The first line of the Tolstoy classic Anna Karenina reads “Happy families are all alike; every unhappy family is unhappy in its own way” – and the category your family falls into could make or break your Thanksgiving holiday. It’s often said that family gatherings bring out the worst in people, and every year, advice pours in on how to handle yours. Here’s a little bit of help this holiday season, whether you are happy or otherwise.
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I was a horrible liar, and we both knew it, but I had no choice. There was no possible way I could tell him that when I reached into his coat pocket and took his hand—to this day the only bold, romantic gesture I have ever made—it was because I thought he wanted me to.
“You’re just doing that as a friend, right?” He asked, sheepishly.
“Yeah. It, uh, helps with balancing.” Keep reading »
Thanksgiving is a time to spend with family and friends. Sometimes this family event may have an unexpected guest: a cute, single guy. When such a treat comes your way, seize the moment in a feminine, ladylike fashion.
Seating. Right away, you will want to be seated next to this hottie; however, this is a bad idea. A major part of flirting is conversation and body language. Both of these are difficult to display if you’re sitting side by side. Try positioning yourself across from him for the best effect.
Introductions. If introductions have not been made before reaching the table, take this as an opportunity to place yourself on his radar. Before you take your seat, introduce yourself and offer him your hand to shake. When he shakes your hand, hold his gaze and smile. You should disengage from the handshake first so you don’t come on too strong (a girl who won’t let go is creepy). Glance down as you take your seat, then back up again at him with a slight smile on your lips and in your eyes. Keep reading »
In the classic scary flick “The Exorcist,” when young Regan McNeil’s mom wanted to banish the devil from inside her daughter, she had to call in the God Squad. The result was all sorts of profanity, a generous helping of projectile vomit, and several unpleasant deaths.
Once the devil was cast out, Regan and her mom moved to a new city; after all, who wants to live where the devil once did? Unfortunately, not all of us can afford a change of locale after a traumatic experience, like, say, a breakup. Short of jetting off to Bali and drowning your heartache in fruity cocktails, the quickest way to exorcise someone from your heart is by ridding yourself of all the bad juju—and debris—that a rough breakup can leave in its wake. Keep reading »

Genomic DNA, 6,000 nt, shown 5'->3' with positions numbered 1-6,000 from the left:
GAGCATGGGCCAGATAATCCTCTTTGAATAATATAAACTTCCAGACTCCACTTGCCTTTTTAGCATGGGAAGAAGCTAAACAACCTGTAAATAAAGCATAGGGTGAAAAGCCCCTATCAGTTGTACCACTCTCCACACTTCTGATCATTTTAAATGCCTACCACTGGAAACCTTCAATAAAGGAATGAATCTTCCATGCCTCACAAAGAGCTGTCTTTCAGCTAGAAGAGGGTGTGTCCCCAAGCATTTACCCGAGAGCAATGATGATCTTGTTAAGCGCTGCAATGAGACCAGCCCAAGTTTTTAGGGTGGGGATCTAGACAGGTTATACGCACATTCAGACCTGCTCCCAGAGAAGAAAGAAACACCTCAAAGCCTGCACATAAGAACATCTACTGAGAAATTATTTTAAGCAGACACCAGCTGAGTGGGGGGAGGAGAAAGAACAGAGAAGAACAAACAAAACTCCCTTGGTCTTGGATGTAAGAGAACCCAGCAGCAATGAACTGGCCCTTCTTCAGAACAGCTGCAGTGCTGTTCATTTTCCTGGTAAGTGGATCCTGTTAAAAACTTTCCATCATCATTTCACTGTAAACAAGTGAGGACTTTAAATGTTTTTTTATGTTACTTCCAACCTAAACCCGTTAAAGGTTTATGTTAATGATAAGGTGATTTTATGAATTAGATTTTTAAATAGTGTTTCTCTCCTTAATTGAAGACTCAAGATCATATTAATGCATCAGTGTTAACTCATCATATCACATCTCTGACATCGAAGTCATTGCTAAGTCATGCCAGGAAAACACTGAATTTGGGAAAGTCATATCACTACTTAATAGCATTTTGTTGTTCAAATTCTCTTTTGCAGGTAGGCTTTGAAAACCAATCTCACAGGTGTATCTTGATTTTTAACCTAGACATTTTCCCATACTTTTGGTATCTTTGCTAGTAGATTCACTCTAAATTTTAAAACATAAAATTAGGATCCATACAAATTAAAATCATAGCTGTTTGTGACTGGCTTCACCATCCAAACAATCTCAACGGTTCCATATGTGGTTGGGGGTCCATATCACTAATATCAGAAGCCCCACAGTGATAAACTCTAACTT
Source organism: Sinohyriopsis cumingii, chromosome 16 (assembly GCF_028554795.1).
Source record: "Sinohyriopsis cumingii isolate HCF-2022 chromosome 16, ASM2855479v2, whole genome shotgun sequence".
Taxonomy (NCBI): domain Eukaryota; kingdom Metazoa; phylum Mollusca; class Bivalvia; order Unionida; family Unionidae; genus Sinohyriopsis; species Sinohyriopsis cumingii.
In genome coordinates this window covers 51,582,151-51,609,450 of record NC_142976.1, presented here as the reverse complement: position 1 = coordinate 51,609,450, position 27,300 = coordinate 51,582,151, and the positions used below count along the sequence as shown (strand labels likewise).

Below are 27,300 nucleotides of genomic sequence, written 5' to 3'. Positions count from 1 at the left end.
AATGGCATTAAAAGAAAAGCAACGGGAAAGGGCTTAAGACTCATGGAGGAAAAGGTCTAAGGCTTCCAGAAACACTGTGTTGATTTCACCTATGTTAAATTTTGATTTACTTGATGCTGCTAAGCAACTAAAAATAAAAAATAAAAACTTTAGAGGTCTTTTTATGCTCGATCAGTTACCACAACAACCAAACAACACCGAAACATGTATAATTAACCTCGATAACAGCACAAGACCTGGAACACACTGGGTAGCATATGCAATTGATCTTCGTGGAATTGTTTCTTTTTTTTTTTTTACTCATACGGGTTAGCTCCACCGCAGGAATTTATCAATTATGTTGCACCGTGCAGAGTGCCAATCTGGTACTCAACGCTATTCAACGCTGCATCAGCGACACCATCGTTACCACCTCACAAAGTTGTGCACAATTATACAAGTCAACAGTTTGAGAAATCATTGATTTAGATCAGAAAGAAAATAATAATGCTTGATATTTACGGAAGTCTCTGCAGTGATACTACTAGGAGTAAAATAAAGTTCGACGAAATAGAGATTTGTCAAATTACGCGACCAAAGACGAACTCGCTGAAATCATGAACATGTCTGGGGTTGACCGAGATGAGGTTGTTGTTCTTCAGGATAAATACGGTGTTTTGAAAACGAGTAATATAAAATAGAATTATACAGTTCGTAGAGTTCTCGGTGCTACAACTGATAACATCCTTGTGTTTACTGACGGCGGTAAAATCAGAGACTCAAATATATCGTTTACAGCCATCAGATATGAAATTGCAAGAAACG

Reader Nikki’s boyfriend painted this for her! (Don’t worry, we won’t call the police on him.)
Have you seen graffiti that’s kind of sweet (even if it is against the law)? Send your pic to email@example.com. Keep reading »
When my mom was in town this past weekend, we went to the mall. Not just to go to the Gap, which she had a 40 percent off coupon for (the woman always has a coupon for either the Gap, Banana Republic, or Bed Bath & Beyond), but to go to the bookstore to look for bridal magazines. Before I was engaged, I had to stop myself from buying one of those magazines. I wouldn’t even pick one up, for fear of jinxing myself and never getting married. As someone who is OCD, I’m surprised I didn’t back up four steps and do a circle after looking at them. Keep reading »
When you break up with someone, how do you expect the people in your life to treat your ex? This Sunday’s “Modern Love” column in The New York Times explored that topic in an essay by Charles Antin. Antin had an amicable, cold-turkey breakup with his girlfriend of five years, and then found himself morosely following her life in the aftermath via Facebook. When his “technophile” grandfather joined the social networking site and befriended his ex — because of their shared love of Frangelico, it seems — Antin was angry. The column ends with a bit of a whimper — Antin confronted his grandfather, who ended up quitting Facebook entirely — but it got me thinking about how we expect our family members and friends to treat our exes, and how we expect their family and friends to treat us, whether the breakup was amicable or not. Keep reading »
This is my first holiday season as an old married and my husband and I are planning to spend Thanksgiving at his father’s place where his brother and his wife and two small kids will join us. My father-in-law lives here in Manhattan, just a mile up the road from us, so, luckily, we won’t have to do any commuting. Our Christmas trip will be decidedly more involved. We’ll be visiting my parents who live in Germany (it’ll be my husband’s first trip there!). In the last 20 years, I’ve spent every Christmas but one in Germany. I figured this year, since we’re newlyweds and still ingratiating ourselves in each other’s families, it was important to spend the holidays with our respective parents. Next year, though, I hope to begin some traditions of our own. I’d love to spend Christmas in New York finally. Maybe my Jewish husband and I can even enjoy some Chinese food for dinner. So, how about you? Where will you spend the holidays this year? And, if you’re in a relationship, how do you decide whose family to visit? Keep reading »